Thursday, March 27, 2014

Rat Race

My next gig in my summer long concert tour was, of course, my appearance at the annual 'Hip Hop' awards that all my fans have long been looking forward to. Something named Death Row records sent the corporate jet to Dallas to pick me up along with a nice black gentleman who wore a lot of hood ornaments around his neck and seemed to go by the name of Snoopy Dog. We arrived safely in Miami and I settled in comfortably at my suite at the Fontainbleau.

Rehearsals for the show began the next day so I packed up all my tap outfits and presented myself at the concert venue. It appears they were expecting Eminem, small blond male rap star in a white T-shirt rather than MNM - majestic star of stage and screen wearing my best 'Dark Victory' Maine's Manes wig and a black sequin tuxedo tap outfit. It could have been a disaster but P. Diddley and I sat down with some of my lead sheets and did some quick lyric rewriting so I was able to wow the audience with Rap Your Troubles Away, and Forget Your Troubles, Come On Get Rapping. Rather than co-host, I did featured spots as it seemed to help the flow of the show better. I had four of the sweetest men, who all seemed to be called 'Thug' something as backup dancers. I don't know all what they were doing back there as they did not wear tap shoes but the audience loved them.

Fresh from this triumph, I had a few hours to kill so I put on my turban and wrap around sunglasses, so as not to be recognized, and made my way to the local moviehouse. There I saw the matinee of Jerry Zucker's new film, Rat Race - a choice I made as I wanted to learn more about the desert southwest prior to my next concert date.

Rat Race is one of those frantic, large cast comedies that were in vogue in the late fifties and early sixties. Such films are often best seen in the theater as laughter is infectious and giggles and guffaws from other rows often make the films seem funnier than they are. This film is an unofficial remake of the biggest of that cycle of comedies, Stanley Kramer's It's a Mad, Mad, Mad, Mad World from 1963. The original involved a disparate group of people travelling through the desert southwest who come upon a car accident. A dying Jimmy Durante imparts to his would be rescuers the secret location of a stash of money and the chase is on...

Rat Race keeps the desert southwest setting (it starts in Las Vegas and ends in southern New Mexico - however, as most of it was filmed in Alberta, near Calgary, it's the lushest looking Southwest you'll ever see...). It also keeps the 'everyone for him or her self' idea of racing for a fixed goal and the 'joker in the deck' - the person out for the money for very different motivations. However, while Kramer's film had very telling socio-political points to make throughout, this one is just for fun - and in some ways, this weakens the film.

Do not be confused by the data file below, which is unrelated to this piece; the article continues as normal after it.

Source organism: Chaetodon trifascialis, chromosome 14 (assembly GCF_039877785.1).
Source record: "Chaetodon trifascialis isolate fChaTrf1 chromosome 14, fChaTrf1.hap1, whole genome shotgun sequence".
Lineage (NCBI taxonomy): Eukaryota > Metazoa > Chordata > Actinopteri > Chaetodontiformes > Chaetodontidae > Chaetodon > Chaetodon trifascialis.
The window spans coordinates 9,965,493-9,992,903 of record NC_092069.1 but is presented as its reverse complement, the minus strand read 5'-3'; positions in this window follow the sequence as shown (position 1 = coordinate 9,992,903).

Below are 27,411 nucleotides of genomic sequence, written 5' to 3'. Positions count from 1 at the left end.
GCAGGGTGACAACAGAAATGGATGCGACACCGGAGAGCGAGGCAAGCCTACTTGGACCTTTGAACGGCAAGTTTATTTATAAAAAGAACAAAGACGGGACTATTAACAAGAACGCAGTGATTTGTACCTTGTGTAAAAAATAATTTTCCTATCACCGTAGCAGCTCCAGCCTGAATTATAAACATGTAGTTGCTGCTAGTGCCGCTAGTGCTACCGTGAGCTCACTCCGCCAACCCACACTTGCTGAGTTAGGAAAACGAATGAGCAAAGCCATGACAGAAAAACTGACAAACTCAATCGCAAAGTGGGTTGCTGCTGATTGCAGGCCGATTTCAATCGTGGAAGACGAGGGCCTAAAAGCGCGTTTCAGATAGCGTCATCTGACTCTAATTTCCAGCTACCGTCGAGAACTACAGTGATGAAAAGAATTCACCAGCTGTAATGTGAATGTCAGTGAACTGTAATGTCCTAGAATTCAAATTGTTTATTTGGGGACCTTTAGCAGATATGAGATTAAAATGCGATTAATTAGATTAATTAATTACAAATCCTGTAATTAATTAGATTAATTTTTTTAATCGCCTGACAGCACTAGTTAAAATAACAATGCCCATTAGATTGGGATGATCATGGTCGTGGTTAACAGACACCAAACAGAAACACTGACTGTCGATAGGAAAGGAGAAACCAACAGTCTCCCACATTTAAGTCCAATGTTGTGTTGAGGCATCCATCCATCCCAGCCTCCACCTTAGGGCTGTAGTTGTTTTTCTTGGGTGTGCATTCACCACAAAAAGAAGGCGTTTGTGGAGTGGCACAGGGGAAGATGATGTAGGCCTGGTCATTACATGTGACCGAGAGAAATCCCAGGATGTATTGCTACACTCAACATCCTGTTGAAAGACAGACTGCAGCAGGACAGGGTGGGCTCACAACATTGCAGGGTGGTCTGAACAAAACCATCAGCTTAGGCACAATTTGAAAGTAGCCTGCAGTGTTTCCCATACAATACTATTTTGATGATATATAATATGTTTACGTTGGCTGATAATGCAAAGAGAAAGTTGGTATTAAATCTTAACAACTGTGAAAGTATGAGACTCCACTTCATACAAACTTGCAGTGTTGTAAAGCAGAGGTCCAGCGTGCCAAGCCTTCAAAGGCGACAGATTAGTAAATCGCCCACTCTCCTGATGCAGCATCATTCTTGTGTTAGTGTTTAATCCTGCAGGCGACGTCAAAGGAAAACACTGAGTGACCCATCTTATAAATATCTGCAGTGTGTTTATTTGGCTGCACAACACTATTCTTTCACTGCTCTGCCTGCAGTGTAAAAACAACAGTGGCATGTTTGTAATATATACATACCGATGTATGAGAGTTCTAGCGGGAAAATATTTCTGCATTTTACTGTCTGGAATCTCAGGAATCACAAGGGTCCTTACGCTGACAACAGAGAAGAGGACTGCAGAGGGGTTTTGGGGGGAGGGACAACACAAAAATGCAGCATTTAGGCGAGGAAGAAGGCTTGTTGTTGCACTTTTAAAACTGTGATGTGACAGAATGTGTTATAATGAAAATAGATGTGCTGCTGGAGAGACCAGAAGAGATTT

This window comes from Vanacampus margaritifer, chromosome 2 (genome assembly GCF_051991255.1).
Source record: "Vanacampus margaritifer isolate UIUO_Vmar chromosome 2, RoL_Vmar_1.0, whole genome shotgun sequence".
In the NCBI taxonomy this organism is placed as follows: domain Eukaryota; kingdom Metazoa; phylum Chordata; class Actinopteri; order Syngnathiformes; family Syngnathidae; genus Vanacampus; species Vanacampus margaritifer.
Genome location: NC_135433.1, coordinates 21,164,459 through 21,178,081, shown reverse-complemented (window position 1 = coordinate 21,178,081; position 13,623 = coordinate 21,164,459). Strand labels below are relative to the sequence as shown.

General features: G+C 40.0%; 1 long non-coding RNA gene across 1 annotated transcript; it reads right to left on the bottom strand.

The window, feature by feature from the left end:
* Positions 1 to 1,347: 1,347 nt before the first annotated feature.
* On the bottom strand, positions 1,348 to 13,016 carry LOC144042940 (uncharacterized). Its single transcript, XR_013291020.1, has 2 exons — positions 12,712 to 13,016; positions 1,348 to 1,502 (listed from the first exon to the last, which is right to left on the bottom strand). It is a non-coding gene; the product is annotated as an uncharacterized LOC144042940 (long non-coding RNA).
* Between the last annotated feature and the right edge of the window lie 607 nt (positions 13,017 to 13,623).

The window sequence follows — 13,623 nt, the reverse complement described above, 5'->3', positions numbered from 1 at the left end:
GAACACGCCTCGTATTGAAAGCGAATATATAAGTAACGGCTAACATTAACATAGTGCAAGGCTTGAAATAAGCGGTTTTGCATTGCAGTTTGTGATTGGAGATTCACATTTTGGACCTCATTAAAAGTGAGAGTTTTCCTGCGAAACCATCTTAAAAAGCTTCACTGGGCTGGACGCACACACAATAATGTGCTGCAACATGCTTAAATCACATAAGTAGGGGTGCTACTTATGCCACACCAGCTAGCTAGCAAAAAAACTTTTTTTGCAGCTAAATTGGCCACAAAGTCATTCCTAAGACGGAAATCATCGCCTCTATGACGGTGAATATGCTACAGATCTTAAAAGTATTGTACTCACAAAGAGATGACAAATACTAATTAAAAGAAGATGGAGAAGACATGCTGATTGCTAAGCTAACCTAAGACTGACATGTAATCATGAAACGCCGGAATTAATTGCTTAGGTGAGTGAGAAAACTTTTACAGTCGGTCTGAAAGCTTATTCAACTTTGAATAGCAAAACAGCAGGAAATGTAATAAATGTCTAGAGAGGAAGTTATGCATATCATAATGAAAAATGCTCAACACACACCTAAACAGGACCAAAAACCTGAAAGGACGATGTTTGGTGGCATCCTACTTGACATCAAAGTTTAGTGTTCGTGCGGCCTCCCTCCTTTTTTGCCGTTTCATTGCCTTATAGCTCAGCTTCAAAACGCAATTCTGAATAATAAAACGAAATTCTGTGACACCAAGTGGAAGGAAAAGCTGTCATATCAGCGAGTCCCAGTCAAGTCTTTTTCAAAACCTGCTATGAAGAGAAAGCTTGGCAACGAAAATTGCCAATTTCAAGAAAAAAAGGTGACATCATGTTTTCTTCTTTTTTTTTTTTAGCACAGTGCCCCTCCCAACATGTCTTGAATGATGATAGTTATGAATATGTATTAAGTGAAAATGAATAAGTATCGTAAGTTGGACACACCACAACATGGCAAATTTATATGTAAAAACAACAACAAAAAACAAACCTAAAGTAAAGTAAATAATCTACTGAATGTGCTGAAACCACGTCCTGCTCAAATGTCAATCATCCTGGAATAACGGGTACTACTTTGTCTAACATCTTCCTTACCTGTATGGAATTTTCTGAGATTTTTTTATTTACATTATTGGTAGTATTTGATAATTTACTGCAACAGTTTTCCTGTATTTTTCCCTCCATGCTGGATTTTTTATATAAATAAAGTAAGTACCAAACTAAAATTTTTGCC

John Cleese is Donald Sinclair, a Trump type figure who likes to give the high rollers at his casino, new and interesting things on which to bet. He concocts a no holds barred race for $2 million in cash for a group of disparate losers and soon the contestants are off via car, chopper, hot air balloon, ambulance, and tourist bus to try and get to the finish line first. The contestants are a dimwitted, narcoleptic Italian (Rowan Atkinson), a button-down lawyer (Breckin Meyer), a mother meeting her long lost daughter for the first time (Whoopi Goldberg), a Jewish American family on vacation (Jon Lovitz & Kathy Najimy), a couple of small time con-artists (Seth Green and Vince Vileuf) and a disgraced football ref (Cuba Gooding Jr.).

Some of the adventures and sight gags that happen along the way are truly inspired. The Jewish family end up in Hitler's touring car, the ref commandeers a bus full of 'I Love Lucy' buffs in full Lucy regalia to whom horrible things happen. Mother and daughter learn they're more alike than different as they steal various modes of transport including a rocket. There's a fairly funny sequence involving a cow and a hot air balloon that keeps returning.

The biggest weakness is in the performances. Kramer had a cast of comics trained in vaudeville and burlesque through thousands of stage performances who had exquisite timing. Zucker has a couple of these, but most of his cast, especially the younger members, just aren't up to the over the top demands of the roles. People like Seth Green or Breckin Meyer, while charming performers, don't have the manic energy required for this type of piece. Some do - Rowan Atkinson was made for this type of film and has brilliant moments. Unfortunately, he's been directed to channel Roberto Begnini. (I have the funny feeling that the part was written for Begnini and he turned it down...). Whoopi Goldberg has some great moments, but not enough of them.

Zucker, working from a script by Andrew Breckman, keeps things moving and the film is never slow or dull. He also keeps all six or seven plot lines clear and the transitions between them are effortless. He louses up the finale, however. Like all good films of this type, the ending is a bit of a twist. Unfortunately, the twist is jarringly out of tone with the movie and the prior events and feels like a cop-out.

In many ways, this film is closer to Midnight Madness, a cheap comedy from 1980 (most noticeable for a pre-Family Ties Michael J. Fox) where college kids run around LA on a treasure hunt, than it is to Kramer's comic extravaganza. There was a point to Kramer's jokes that's lacking here. That doesn't mean I didn't have the occasional giggles and made my Lesterene mascara run...

Slot machine tokens. Shot glass slipping. Dangling jeep. Gratuitous prairie dog slur. Eva Braun lipstick. Flying cow. Gratuitous star cameos. Sonic boom. Burning Lucy wig. Jealous chopper pilot. Gratuitous Pepto-Bismol joke. Heart under attack. Smashmouth concert.

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